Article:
Following the merger of ABB and alstom earlier this year, other companies are joining forces. Kvaerner announced on 9 August that it is selling its hydro power activities, part of Kvaerner Energy, to General Electric of the US. While the hydro businesses of Siemens and Voith will be one company from 1 October.

The sale between Kvaerner and GE, which is subject to government clearances, totals US$70M and includes the hydro power activities of Kvaerner Energy in Norway, Sweden, Finland, the UK, the US and Australia. These activities employ 900 people and have annual revenues of US$150M.

‘The development of hydro power technology is an activity with a long and proud history with Kvaerner,’ says Kjell E Almskog, the company’s president and CEO. ‘But as the process of change moves forward, the skills of our employees and the quality of our products can be better utilised in today’s competitive environment by being part of a power generation organisation such as GE,’ he added.

Siemens’ and Voith’s plans to merge and form a partnership known as voith-siemens Hydro, were completed by the signing of agreements on 21 July.

The merged company will have a business volume of around DM1B (US$0.56B). Of this, DM700M (US$39M) comes from Voith and DM350M (US$194M) is from Siemens. Ownership of the joint venture company will reflect this: Voith will hold 65% of the shares and Siemens will hold 35%.

Similarly, the workforce will comprise around 1500 Voith personnel and around 650 Siemens staff. The new com-pany will be based in Heidenheim.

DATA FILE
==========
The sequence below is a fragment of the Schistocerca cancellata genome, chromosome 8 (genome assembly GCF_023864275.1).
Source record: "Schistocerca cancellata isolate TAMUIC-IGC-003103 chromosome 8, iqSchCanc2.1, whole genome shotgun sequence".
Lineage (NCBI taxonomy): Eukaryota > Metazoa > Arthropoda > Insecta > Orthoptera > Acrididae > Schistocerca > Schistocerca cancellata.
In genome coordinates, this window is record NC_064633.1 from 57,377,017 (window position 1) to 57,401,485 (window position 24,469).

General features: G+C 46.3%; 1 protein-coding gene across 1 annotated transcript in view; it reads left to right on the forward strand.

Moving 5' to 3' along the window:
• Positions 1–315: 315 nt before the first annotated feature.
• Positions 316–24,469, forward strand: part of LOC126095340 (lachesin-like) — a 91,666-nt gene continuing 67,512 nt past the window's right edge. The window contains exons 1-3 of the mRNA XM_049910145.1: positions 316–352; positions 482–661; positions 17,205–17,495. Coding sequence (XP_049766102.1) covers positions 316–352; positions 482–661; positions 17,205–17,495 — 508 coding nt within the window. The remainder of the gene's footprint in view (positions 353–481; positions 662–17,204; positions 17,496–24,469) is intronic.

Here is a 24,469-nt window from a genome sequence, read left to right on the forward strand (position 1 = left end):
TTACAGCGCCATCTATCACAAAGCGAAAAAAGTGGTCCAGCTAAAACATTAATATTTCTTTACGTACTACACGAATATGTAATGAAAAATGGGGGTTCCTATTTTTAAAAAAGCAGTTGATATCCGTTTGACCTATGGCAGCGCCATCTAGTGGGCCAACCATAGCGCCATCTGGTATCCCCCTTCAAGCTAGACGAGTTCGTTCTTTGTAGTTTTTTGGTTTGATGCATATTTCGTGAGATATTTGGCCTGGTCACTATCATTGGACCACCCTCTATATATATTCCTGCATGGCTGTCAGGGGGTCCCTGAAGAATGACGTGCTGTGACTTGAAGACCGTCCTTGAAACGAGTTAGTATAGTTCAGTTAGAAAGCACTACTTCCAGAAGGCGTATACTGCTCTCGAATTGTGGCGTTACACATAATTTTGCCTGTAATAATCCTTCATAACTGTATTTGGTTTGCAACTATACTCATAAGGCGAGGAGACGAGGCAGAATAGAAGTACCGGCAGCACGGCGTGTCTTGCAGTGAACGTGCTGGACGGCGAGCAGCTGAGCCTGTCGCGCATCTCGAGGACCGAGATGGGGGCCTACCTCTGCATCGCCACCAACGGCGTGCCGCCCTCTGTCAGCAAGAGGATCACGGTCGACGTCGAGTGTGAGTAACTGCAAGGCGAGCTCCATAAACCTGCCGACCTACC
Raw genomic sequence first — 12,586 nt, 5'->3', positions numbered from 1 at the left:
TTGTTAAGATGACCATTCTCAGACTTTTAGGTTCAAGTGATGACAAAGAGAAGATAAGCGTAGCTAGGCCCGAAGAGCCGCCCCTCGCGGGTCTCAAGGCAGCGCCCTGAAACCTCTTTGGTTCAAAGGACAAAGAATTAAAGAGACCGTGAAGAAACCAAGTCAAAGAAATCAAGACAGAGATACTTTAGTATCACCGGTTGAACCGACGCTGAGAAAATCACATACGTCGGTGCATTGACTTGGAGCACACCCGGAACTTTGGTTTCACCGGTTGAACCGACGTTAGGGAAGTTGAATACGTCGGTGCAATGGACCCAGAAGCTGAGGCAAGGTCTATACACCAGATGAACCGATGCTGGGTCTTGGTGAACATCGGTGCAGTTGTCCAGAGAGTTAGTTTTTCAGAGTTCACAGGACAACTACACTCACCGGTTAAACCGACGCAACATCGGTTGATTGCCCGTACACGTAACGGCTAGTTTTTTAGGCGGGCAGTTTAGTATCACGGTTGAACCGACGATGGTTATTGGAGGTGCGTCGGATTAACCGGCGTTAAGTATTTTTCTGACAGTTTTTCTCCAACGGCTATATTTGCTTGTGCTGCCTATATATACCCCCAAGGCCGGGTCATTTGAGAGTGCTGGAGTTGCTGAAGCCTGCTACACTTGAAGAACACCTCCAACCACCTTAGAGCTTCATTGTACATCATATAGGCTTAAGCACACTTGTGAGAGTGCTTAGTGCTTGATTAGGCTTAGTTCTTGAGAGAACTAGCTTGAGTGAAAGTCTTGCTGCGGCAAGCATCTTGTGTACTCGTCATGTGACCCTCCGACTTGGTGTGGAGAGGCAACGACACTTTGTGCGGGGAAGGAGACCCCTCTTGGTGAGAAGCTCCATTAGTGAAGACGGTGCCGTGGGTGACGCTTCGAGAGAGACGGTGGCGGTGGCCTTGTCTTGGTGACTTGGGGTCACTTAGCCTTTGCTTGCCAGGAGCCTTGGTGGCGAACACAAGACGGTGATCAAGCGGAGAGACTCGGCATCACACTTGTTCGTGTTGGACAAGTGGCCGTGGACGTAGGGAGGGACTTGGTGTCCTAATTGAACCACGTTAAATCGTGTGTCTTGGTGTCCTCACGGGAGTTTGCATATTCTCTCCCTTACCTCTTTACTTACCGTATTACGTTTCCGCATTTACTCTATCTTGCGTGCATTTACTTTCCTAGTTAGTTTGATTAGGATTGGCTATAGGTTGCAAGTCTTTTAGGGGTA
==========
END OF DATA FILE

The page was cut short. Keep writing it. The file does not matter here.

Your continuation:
Speaking about the merger, Hans Peter Schiffer, who will chair the managing boards of Voith Siemens Hydro, and who is currently a member of the managing board of Voith, said: ‘With the establishment of Voith Siemens Hydro we are following the global trend towards the provision of complete plant equipment and will thus be able to meet the changing needs of our customers more comprehensively than any other company. Our expertise in providing complete plant equipment and the expansion of our service business, including power plant modernisation, will provide an additional impetus for the growth of our hydro power business and increase its earning power.’ According to Michael Olschewski, head of the Hydro Power Division of Siemens, and a member of the managing board of the new company: ‘The joint venture with Voith will strengthen our hydro power business. Our I&C expertise is an additional competitive edge for our joint venture. The name sends a clear signal to our customers that ours is a long-term commitment to hydro power, for this is the first time that a company in which Siemens is the minority partner includes “Siemens” in its name.’ The two companies point to a long history of co-operation, including joint projects dating back to the last century. They are currently working together on several projects including Sanxia and Guangzhou 2 in China, Gitaru in Kenya, and Lajeado in Brazil. They are also partners in SHEC, a Chinese joint venture with Shanghao Electric.

The joint company will take advantage of the complementary nature of their major products: Voith offers hydro turbines and automation equipment, while Siemens offers generators and electrical and I&C equipment. They also point to a geographical fit which means that jointly they will have engineering and manufacturing facilities in important hydro power markets worldwide.

Following these recent company announcements, observers expect that more companies in the hydroelectric industry will search for partners. The new trend favours companies who not only have large capitalisation and global reach, but who are also able to offer the full range of plant equipment.

In a hydro market where new construction is a rarity, and companies are fighting for a share of the rehabilitation and upgrading markets, more mergers and acquisitions are expected soon.